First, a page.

A majority of human resource executives at U.S. hospitals and health care systems expect health care reform to hasten the transformation of the industry’s traditional business model, according to a new survey by global professional services company Towers Watson. The survey also found that workforce issues, including shortages of primary care physicians, the need for a wider array of staff skills and new leadership models, will rise in importance as the industry grapples with this transformation.
The Towers Watson survey, Readiness for Change: New Directions for the Hospital Industry, found that a majority of respondents anticipate significant changes in their operations when the new legislation is fully implemented. For example, fully 93% expect cuts in reimbursement levels, and 67% anticipate a shift in the payer mix, with fewer private payers. Just over three-quarters (77%) agree they will need a wider range of skills among their staff. And three-quarters (75%) expect a higher ratio of outpatient to inpatient care, as well as an increased need for primary care capabilities.
“A perfect storm of forces is hitting the hospital industry all at once,” said Heidi Toppel, a Towers Watson senior consultant. “Industry executives have no illusions about the extent and magnitude of the forthcoming change. But the scope and complexity can be daunting, especially since hospitals have to rethink and refine core business and operating processes while continuing to deliver quality care to the communities they serve. Many executives recognize the transformation required to meet the vision of multidisciplinary accountable care will ultimately help improve health outcomes and reduce costs. However, the path from the current to the enhanced state won’t be a smooth one in the short term.”
The survey findings demonstrate a consistent push/pull between a business-as-usual mindset, and the need for fresh thinking and approaches to delivering care efficiently and effectively. In terms of their top three greatest business challenges over the next two to three years, respondents cited managing costs (72%), improving quality of care (56%) and managing changes in the payer mix (25%). Far fewer, though, cited collaborating with local providers on community health and wellness services (18%), arguably a critical focus for the future. On the other hand, most respondents (90%) saw customer service (i.e., patient satisfaction) as a far stronger competitive differentiator in the next three years than it is today, in keeping with a future that will emphasize positive patient outcomes on many levels.
Talent Gaps Loom
The survey found that most respondents aren’t currently experiencing serious labor shortages, and believe turnover and retirement are ideal or manageable today, although two-thirds reported slight to moderate shortages of physicians and nurses. However, most respondents anticipate additional shortages over the next two to three years, with the biggest gaps expected in patient-facing roles. More than two-thirds of respondents (70%) expect shortages of bedside registered nurses to increase moderately to significantly, while more than half expect increased shortages across a range of roles, from nurse practitioners, to physicians, to allied health professionals, to clinical technicians. These projected shortages help explain why, looking ahead two to three years, respondents cited concerns about staffing risks to a far greater extent (71%) than they did either financial risk (52%) or operational risk (39%).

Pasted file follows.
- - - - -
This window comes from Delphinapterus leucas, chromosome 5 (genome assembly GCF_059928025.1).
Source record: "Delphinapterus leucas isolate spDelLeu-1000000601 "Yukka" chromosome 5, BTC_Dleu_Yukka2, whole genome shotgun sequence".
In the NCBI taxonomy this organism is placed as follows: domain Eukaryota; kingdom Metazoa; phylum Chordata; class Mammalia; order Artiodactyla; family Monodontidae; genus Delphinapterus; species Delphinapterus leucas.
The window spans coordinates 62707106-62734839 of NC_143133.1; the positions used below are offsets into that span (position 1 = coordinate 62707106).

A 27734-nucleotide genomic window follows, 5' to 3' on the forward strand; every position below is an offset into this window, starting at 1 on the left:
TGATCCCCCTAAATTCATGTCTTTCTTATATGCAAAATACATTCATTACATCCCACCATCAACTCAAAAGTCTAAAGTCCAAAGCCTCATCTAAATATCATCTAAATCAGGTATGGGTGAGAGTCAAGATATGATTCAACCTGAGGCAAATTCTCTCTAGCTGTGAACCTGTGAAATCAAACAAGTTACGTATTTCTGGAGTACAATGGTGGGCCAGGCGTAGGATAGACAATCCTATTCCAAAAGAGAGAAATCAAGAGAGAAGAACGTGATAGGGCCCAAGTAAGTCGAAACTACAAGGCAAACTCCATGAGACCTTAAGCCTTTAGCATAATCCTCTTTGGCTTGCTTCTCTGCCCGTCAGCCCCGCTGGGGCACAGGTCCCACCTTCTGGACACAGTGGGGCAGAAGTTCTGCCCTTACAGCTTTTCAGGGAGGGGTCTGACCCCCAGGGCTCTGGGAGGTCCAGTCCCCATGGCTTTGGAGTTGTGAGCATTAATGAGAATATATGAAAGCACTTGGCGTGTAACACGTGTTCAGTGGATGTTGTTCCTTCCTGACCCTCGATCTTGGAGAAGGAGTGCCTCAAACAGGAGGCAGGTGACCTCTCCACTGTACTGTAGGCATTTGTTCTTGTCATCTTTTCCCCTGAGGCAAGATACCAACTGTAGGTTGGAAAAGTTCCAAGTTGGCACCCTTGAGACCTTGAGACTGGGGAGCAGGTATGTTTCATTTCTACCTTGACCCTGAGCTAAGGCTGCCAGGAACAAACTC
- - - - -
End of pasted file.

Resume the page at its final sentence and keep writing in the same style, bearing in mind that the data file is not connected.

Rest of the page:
“We expect a sizable percentage of experienced physicians and nurses will likely retire over the next decade, potentially creating a diminished supply of clinical staff down the road,” said Toppel. “The danger is that today’s glut of recent medical and nursing school graduates could mask this looming problem, so hospital HR executives can’t take their eyes off the talent management ball if they want to ensure they remain competitive in the labor market. What’s more, there can be advantages for hospitals in using this current period of relative labor market calm to prepare young, new clinical hires for the challenges of the next few years, assuming more experienced clinical employees are available for mentoring.”
Interestingly, most respondents expressed the least concern about the availability of executive talent, with just under three-fourths anticipating no change in the supply of hospital executives and administrators. The survey report notes that basing predictions of future needs on present circumstances could be misleading. Leadership competencies needed for the future will be very different, and savvy hospitals will need to start the process now of defining the leadership profile for the future.
“Given the industry’s legitimate economic concerns, hospitals are about to face some of their toughest challenges. To compete and flourish in this new environment, they will need to develop strategies for closing gaps in capability, staffing and structure,” said Toppel.
About the Survey
The Towers Watson survey, Readiness for Change: New Directions for the Hospital Industry, was conducted in June and July of 2011, and includes responses from human resource executives at 106 hospitals and health care systems of all sizes throughout the United States. Fifty-seven percent were from hospital systems, and 31% were from stand-alone hospital